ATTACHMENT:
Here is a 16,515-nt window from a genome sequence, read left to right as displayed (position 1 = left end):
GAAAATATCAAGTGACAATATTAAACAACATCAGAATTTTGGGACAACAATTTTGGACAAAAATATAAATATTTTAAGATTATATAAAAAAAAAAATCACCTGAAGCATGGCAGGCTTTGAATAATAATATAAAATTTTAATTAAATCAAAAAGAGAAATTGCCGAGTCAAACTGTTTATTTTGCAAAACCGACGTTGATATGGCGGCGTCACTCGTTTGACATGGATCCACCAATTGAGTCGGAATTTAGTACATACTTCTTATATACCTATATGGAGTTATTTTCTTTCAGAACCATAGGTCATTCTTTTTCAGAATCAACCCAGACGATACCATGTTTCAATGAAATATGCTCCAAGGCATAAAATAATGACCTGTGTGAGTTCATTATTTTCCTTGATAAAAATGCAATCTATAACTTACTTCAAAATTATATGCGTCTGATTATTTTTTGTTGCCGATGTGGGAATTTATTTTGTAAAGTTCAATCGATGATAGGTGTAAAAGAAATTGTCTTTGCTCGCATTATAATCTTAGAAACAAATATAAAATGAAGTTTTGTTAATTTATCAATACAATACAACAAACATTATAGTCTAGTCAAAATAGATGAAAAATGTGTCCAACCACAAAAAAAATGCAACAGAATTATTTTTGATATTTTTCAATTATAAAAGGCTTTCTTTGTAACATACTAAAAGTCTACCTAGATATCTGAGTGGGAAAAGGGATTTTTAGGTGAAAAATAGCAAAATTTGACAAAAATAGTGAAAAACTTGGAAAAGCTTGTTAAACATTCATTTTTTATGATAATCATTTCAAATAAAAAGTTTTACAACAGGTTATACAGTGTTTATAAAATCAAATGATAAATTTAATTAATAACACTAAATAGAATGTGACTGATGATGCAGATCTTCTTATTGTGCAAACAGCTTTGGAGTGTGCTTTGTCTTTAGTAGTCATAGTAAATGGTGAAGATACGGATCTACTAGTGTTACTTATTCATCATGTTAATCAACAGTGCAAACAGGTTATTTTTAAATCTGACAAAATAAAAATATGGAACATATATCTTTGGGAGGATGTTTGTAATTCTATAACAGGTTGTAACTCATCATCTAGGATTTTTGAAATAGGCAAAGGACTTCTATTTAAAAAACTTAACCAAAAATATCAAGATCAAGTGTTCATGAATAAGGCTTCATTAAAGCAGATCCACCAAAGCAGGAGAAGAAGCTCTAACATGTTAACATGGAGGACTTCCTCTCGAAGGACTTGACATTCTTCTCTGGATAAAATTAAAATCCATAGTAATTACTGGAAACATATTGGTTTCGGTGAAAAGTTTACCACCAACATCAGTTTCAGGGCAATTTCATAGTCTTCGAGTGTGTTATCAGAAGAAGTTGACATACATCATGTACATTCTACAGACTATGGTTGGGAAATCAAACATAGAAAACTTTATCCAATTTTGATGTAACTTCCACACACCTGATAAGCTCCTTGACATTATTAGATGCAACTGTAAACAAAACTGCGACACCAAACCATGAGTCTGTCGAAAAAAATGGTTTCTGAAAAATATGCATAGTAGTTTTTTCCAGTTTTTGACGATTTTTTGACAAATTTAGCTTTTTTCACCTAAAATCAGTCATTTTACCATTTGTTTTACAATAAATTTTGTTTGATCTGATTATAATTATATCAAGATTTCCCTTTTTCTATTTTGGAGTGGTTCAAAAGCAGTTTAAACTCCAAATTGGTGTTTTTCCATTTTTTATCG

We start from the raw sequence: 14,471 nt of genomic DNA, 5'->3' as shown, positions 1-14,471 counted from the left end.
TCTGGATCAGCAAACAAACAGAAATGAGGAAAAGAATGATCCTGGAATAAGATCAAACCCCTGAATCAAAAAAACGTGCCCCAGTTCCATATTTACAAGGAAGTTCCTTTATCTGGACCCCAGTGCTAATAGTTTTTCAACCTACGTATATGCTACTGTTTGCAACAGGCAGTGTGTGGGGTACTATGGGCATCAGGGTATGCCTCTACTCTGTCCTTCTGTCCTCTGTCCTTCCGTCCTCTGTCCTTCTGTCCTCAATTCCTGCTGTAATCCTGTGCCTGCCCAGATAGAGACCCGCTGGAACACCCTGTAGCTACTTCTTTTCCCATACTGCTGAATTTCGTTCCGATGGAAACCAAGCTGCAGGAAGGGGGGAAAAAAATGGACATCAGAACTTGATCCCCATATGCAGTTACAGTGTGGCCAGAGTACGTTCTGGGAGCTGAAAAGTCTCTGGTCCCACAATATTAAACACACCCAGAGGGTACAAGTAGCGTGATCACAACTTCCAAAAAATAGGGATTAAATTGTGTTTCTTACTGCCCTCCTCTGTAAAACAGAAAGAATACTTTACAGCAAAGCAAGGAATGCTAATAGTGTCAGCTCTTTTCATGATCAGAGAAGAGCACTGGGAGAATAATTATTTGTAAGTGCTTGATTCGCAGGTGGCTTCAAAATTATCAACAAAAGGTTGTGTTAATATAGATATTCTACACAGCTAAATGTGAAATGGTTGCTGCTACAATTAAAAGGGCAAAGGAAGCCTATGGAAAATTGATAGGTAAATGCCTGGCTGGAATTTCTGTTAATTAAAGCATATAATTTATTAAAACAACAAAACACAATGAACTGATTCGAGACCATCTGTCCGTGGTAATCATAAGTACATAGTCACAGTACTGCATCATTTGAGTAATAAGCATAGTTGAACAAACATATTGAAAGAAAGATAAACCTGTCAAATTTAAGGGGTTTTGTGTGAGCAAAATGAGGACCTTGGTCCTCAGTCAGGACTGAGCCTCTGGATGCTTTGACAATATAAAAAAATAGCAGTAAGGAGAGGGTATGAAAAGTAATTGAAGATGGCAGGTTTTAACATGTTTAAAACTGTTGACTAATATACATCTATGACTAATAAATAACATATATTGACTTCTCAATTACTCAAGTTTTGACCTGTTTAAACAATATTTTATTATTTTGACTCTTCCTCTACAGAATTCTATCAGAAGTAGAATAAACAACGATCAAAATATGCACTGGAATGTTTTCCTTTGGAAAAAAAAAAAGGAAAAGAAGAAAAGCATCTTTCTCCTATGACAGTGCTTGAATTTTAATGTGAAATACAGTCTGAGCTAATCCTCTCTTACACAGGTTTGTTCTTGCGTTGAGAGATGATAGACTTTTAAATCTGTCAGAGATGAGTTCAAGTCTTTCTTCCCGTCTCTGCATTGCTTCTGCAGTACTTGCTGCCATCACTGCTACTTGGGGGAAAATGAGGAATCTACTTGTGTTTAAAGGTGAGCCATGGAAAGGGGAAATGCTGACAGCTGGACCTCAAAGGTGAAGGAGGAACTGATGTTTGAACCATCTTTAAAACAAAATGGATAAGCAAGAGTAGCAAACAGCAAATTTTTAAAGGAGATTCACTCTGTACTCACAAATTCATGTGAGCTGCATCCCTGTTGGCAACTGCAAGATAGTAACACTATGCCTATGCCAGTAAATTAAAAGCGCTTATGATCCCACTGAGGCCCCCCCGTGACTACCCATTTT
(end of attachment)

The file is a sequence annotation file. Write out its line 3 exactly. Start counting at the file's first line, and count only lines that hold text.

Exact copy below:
We start from the raw sequence: 14,471 nt of genomic DNA, 5'->3' as shown, positions 1-14,471 counted from the left end.